Thursday, March 15, 2007

Do fast players age more gracefully than slow players?

All things being equal, what kind of star hitter ages more gracefully – a fast player, or a slow player?

This Tangotiger study, linked to by Tango on his blog, finds out.

I love this study. Actually, I love most of the stuff Tango comes up with, but this is one of my favorite kinds of studies. It's simple, it doesn't rely on any fancy statistical methodology, and the results are easy to understand and hard to dispute.

Tango found the twenty "best-hitting speedsters" up to age 30, from players born 1941-1960. Then, for each of the twenty, he used some version of similarity scores to find the most comparable slowster – that is, a player similar in every category except speed (3B and SB/CS, presumably – Tango doesn’t give us his actual similarity formula).

Tango observes that part of the fun is seeing who matches up with whom; my favorite, for some reason, is Al Oliver as a slow Ralph Garr.

Before age 30, the two groups are about the same (per 600 PA):

       G  AB  R   H 2B 3B HR RBI BB
Fast 143 538 87 154 25  7 12 59  54
Slow 149 535 72 152 27  3 15 73  56

And after 30? Again, almost the same:

       G  AB  R   H 2B 3B HR RBI BB
Fast 154 528 83 149 26  5 14 67  63 (total 3307 PA)
Slow 158 533 70 149 26  3 15 75  59 (total 2938 PA)

The conclusion: skilled fast players age at about the same rate as skilled slow players, but manage to hang on for an extra 12% more career playing time.

This result appears to contradict a similar study from Bill James. In the "Rookies" section in the 1987 Abstract (p. 67), Bill James looked at 40 pairs of players, selected similarly from rookies throughout baseball history. The results were much more dramatic: 43% more major league games for the fast players. James didn't give full stats for the two groups, but he did say that the fast players had only 38% more home runs in 43% more games, which means that the fast players hit for less future power than the speedsters.

Why do the two studies show such a drastic difference in the effect of speed on career length? I can think of a couple of reasons, theoretically possible but probably not true:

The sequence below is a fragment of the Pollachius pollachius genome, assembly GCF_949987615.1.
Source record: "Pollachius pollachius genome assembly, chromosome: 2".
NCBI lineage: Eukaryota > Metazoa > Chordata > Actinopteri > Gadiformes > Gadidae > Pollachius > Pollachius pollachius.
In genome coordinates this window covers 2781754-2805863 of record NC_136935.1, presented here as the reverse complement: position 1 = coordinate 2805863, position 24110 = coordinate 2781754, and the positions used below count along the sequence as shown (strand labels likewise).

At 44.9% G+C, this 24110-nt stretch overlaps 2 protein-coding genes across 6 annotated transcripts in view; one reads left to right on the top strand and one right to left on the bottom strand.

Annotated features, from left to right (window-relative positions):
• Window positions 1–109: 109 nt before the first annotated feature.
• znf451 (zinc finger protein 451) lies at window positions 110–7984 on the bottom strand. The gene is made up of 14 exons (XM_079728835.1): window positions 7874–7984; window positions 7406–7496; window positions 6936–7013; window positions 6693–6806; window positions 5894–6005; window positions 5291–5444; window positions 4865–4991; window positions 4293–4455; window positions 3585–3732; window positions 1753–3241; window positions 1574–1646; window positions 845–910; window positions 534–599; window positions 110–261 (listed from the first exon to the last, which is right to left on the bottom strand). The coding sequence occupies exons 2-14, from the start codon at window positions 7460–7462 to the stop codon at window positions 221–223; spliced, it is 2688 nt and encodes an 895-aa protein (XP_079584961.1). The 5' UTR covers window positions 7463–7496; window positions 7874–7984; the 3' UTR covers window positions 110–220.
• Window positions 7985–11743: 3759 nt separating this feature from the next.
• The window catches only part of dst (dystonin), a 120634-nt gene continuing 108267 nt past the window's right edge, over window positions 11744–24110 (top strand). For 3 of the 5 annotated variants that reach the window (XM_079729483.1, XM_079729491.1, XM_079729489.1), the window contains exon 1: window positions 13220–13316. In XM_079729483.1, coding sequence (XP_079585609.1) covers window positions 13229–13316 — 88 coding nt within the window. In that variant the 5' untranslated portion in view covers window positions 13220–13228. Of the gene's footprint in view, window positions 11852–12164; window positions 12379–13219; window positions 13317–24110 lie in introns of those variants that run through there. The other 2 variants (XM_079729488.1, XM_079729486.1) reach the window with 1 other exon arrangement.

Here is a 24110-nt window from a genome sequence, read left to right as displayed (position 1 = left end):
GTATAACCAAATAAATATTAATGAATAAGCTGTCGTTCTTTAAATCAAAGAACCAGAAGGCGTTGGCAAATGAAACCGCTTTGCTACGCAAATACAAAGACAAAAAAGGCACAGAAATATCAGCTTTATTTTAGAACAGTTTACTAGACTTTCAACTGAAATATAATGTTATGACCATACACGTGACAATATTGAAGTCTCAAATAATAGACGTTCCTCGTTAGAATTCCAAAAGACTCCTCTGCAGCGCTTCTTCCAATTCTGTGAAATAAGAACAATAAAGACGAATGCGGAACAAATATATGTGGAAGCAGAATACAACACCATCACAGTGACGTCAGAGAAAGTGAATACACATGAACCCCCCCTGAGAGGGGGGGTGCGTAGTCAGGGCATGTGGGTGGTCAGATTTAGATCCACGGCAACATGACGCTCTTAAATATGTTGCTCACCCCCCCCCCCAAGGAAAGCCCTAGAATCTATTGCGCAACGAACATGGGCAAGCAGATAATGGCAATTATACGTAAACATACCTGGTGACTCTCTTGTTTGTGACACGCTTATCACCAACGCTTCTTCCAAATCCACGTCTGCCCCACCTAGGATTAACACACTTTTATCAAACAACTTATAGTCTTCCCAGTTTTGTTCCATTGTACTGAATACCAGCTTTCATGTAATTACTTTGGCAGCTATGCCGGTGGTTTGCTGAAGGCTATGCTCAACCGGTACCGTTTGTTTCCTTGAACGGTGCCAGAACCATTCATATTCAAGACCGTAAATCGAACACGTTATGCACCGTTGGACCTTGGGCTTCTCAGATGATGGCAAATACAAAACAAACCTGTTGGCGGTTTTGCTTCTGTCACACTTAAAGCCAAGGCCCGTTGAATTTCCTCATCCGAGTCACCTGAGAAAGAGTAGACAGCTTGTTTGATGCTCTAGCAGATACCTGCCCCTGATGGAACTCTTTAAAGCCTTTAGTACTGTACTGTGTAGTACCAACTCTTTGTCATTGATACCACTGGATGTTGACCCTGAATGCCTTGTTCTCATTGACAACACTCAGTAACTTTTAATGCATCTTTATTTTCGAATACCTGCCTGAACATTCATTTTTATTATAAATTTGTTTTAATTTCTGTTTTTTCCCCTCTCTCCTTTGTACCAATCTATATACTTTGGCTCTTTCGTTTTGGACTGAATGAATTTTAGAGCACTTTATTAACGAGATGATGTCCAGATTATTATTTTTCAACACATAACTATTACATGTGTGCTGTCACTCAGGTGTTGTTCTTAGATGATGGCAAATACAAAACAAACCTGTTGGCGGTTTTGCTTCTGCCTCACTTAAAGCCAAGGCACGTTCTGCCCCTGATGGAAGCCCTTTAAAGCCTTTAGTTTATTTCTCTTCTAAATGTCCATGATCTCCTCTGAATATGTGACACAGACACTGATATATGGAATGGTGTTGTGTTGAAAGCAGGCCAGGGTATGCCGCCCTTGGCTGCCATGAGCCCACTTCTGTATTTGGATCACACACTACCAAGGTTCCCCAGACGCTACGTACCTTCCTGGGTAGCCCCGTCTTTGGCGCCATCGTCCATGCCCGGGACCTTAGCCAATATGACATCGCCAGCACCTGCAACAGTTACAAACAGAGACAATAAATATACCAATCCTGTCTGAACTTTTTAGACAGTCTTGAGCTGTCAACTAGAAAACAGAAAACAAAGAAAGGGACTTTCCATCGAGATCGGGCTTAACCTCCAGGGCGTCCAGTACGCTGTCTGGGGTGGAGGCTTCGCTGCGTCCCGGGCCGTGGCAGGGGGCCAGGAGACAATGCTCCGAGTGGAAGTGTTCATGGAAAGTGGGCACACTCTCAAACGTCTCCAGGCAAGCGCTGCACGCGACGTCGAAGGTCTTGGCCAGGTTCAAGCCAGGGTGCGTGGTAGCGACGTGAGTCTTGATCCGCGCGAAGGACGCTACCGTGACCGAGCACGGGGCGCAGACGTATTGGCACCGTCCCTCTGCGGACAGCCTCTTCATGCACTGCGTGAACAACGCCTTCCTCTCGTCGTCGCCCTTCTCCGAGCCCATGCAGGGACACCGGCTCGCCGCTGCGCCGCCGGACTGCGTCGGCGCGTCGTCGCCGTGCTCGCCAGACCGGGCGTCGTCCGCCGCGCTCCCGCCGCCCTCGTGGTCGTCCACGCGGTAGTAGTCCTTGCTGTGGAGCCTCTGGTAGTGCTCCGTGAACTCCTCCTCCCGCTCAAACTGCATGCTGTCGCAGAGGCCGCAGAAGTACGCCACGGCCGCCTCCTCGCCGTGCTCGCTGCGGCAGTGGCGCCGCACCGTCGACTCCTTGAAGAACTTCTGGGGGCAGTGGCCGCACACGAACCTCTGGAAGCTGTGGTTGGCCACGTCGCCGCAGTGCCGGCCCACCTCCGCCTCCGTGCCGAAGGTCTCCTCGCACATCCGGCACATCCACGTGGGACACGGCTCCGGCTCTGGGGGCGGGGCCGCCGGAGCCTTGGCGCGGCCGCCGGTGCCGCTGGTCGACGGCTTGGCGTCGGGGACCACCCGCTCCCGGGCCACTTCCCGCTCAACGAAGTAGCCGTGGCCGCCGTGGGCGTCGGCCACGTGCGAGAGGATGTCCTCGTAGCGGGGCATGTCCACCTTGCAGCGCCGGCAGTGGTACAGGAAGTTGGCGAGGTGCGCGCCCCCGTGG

The James study compared all kinds of young players after only one season; Tango's study compared only older star players with established records. Maybe players slow down most between 20 and 30. Most guys who are slow at 24 are going to be too slow to play by 29; but the ones who stay in shape are as slow at 30 as they're ever going to get, and can stick around longer.

Or maybe fast young guys tend to rise faster than slow guys up to age 27, but decline at the same rate after. That would explain why the two groups are different from age 24-40, but the selectively sampled older players are similar from age 30-40.

Anyway, I bet the correct explanation is something along these lines.



At Thursday, March 15, 2007 4:50:00 PM, Anonymous Anonymous said...

interesting piece on aging, but there is no significant between this matching & james'.
the competing study only includes players who stayed healthy enough to be booted out of the majors because of performance.
there is a large element of self-proving here.
the interesting bit is that slow players--not shown in this study--have a much steeper slide on the right hand of their careers than do fast players.
slow players' future value is much more easily predictable than quick, low walk, low power, poor throwing centre fielders.

At Thursday, March 15, 2007 5:01:00 PM, Blogger Tangotiger said...

The two studies are different, and so, I wouldn't necessarily want to compare the two. As long as the reader is aware of the selection criteria that goes into my study (quality players through age 30), I wouldn't want them to try to extrapolate beyond that.

At the same time, it sets the stage for others to pick up the mantle and try other aging studies.

Along with the catchers study, this is my favorite study.

At Friday, March 16, 2007 7:15:00 PM, Blogger JavaGeek said...

The results of this particular study ... shows that speedsters and leadfooters show no difference in their aging patterns.

There's a significant difference between 'aging patterns' and 'what is the average between his peak and retirement?'. If both speedsters and leadfooters play until they're worth some marginal quantity and both age linearly, they will have the same average. That is to say int(1-x,x=0..1)/1=int(1-x/2,x=0..2)/2
[Maple formatted integrals]

A player who plays one season after turning 30 and retires may have the same averages (for games where age>30) as a player who plays until 40 (for games where age>30), but clearly the 40 year old aging patters are different than the 31 year old.

In other words the fact that there were more PA for the speedsters, even if not statistically significant, warrants additional study before making a final conclusion.

All this tells me is that good player's past performance can predict future performance quite well, independent of type of player (speedsters or leadfooters).


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